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Prices and costs of 5GDHC networks

What costs can be expected for 5GDHC networks? Is 5GDHC more expensive than conventional decentralized heat pumps or district heating networks? What heat costs can be expected? On this page, you find information about costs of 5GDHC networks (anergy networks).

Are 5GDHC networks an economical heating solution?

Despite all declarations of intent for a climate-neutral energy and heat supply, the question of economic efficiency is still the most important decision criterion when it comes to planning new energy systems. This also applies to 5GDHC networks: Since 5GDHC is not yet very widespread, there is often uncertainty as to whether the technology can compete economically with other heat supply solutions. This question cannot be answered in a general way, since the costs depend strongly on the local conditions of a neighborhood. For a description of which factors influence the economic viability of low-temperature networks, please refer to the article on the economic viability of 5GDHC networks.

Heat prices of existing districts with 5GDHC network

For some 5GDHC networks, the prices for the end customer can be viewed publicly and analyzed. Table 1 shows the price information for four heat suppliers in Germany: Basically, for all four examples, there is a one-time connection fee. This covers the cost of developing the heat source and often amounts to around €10,000. In addition, an annual base price is charged. This often includes an all-round service, which covers all operating and maintenance costs of the plant and network. An energy charge (price per kWh of heat) must be paid for the heat supplied. The cooling supply is either free of charge or charged at a flat rate with a basic fee per year. Table 1 also shows sample calculations for a typical single-family house, which are taken directly from the information provided by the energy supply companies.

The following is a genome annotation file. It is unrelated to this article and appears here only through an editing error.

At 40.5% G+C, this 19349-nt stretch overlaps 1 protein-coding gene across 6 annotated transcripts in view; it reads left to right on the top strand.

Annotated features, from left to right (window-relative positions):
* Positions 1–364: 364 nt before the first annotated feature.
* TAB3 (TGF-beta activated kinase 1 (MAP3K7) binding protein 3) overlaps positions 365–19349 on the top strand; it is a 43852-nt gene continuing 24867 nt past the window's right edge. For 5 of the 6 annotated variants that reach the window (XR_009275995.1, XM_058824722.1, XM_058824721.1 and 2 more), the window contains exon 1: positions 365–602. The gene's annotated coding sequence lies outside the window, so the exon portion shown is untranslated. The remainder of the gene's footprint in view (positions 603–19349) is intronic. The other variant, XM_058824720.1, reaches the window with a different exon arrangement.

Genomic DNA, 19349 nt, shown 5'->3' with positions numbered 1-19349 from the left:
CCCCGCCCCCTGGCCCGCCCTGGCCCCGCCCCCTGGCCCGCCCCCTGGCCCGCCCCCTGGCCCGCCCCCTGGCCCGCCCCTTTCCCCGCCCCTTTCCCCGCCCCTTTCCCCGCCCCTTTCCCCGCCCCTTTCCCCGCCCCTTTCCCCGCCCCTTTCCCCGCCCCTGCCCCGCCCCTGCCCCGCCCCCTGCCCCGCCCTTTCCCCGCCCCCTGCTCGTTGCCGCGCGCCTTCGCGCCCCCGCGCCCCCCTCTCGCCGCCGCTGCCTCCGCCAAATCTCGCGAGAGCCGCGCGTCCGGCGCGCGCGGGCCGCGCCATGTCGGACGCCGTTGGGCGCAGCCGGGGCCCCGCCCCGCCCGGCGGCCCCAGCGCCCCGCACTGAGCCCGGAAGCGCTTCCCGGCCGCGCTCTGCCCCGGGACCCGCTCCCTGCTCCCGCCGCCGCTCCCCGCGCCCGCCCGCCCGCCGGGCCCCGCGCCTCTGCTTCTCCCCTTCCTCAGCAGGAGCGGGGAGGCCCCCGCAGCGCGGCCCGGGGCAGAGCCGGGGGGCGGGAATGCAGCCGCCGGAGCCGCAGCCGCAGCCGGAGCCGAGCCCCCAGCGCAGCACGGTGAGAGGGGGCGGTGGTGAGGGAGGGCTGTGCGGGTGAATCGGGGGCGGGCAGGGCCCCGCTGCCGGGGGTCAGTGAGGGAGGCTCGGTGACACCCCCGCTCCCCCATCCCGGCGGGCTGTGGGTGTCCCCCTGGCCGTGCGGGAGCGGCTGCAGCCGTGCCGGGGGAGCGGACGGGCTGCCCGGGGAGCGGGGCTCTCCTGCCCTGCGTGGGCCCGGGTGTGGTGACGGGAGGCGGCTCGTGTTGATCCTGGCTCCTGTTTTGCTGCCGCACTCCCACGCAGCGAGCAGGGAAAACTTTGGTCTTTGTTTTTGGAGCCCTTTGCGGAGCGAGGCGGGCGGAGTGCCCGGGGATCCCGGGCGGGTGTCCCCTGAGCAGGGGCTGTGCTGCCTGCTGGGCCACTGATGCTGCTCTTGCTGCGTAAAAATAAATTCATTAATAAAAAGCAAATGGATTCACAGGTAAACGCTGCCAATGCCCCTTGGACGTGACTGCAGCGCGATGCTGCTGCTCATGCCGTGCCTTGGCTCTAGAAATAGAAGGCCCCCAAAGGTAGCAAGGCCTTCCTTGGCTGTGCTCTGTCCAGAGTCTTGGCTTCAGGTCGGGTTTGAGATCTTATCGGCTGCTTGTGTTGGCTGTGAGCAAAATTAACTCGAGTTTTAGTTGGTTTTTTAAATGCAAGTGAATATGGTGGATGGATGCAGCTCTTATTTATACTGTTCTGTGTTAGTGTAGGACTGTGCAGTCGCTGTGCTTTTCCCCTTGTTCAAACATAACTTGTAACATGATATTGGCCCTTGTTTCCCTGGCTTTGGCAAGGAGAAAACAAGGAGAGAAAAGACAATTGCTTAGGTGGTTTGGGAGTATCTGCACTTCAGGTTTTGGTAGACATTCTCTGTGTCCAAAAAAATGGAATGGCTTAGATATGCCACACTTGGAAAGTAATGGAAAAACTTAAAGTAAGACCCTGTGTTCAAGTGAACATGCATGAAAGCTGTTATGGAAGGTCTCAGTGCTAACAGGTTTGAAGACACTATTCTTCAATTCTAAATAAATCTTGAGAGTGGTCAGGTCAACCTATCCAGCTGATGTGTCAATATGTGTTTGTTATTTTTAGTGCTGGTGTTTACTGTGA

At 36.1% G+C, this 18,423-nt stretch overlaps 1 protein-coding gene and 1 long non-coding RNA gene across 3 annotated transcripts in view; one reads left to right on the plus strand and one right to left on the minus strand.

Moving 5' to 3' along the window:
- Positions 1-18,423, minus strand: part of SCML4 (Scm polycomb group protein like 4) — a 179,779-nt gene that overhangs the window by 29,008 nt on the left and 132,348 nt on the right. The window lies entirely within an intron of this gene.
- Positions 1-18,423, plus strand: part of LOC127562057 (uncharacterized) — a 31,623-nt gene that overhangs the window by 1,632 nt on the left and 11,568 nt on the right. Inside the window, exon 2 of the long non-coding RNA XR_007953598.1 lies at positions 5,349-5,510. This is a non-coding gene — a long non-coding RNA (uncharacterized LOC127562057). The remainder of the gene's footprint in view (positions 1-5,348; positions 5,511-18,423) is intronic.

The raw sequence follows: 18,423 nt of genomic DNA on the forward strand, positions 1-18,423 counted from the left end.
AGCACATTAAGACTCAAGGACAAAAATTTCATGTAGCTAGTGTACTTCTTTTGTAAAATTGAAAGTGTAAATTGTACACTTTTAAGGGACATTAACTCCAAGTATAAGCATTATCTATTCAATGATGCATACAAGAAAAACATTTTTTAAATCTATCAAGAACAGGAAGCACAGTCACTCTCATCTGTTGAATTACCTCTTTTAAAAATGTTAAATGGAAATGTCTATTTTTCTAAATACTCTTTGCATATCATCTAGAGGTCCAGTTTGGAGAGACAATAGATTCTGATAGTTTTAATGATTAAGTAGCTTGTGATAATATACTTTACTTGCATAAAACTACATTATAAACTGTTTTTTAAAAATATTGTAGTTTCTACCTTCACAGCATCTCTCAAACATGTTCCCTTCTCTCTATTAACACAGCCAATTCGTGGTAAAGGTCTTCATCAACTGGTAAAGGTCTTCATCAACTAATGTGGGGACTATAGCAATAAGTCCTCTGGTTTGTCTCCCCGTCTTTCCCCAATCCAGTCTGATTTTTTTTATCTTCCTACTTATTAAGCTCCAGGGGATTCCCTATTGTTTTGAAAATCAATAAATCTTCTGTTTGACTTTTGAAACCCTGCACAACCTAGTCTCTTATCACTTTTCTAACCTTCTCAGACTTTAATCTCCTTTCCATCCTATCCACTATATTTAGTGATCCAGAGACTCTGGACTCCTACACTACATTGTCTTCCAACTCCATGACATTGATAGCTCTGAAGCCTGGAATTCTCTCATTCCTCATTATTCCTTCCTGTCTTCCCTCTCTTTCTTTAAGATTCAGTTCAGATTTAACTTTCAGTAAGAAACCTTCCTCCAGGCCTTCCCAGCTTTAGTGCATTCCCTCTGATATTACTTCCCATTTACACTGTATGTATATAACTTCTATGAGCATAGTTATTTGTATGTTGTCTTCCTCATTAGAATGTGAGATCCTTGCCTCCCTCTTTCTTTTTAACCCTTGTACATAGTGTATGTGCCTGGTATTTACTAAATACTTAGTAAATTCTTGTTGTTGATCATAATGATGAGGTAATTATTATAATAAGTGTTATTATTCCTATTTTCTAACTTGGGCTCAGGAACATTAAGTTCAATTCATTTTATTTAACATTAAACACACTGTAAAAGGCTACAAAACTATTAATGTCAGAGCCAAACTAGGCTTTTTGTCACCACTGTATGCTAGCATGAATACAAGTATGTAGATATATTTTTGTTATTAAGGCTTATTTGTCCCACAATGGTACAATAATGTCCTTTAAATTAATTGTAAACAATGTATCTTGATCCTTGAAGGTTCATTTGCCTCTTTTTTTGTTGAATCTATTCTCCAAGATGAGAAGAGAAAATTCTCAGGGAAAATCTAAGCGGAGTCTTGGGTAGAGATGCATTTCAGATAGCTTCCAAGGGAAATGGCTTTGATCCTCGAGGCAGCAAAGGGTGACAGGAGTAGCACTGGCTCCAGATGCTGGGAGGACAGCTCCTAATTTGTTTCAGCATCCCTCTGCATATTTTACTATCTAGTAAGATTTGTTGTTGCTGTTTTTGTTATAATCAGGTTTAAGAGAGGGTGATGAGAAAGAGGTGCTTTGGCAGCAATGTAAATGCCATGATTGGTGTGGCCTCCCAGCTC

In the price data sheet for the district Am Himmelchen in Engelskirchen (Germany), a comparative calculation is also made with other heating systems. In this district, the costs for the house connection amount to 4.64 €/(m² of property area). In addition, there are consumption-dependent costs of 6.9 ct/kWh (energy price) and a basic price of 132 €/month. The costs for a single-family house with 8 kW heating capacity are given as an example: For the 5GDHC network, the annual costs amount to 2481 €. In comparison, the costs for a decentralized heat supply are 2800 €/year (ground source heat pump) or 2200 €/year (air-source heat pump). In this case, the air-source heat pump is thus estimated to be more cost-effective, although this calculation does not take into account other disadvantages such as potentially disturbing noise emissions from the heat pump outdoor unit or a higher risk of failure. In the list of 5GDHC networks, you also find an overview of the pricing models for heat as well as the pricing models for cooling. The price data of the four example quarters are summarized in the table below.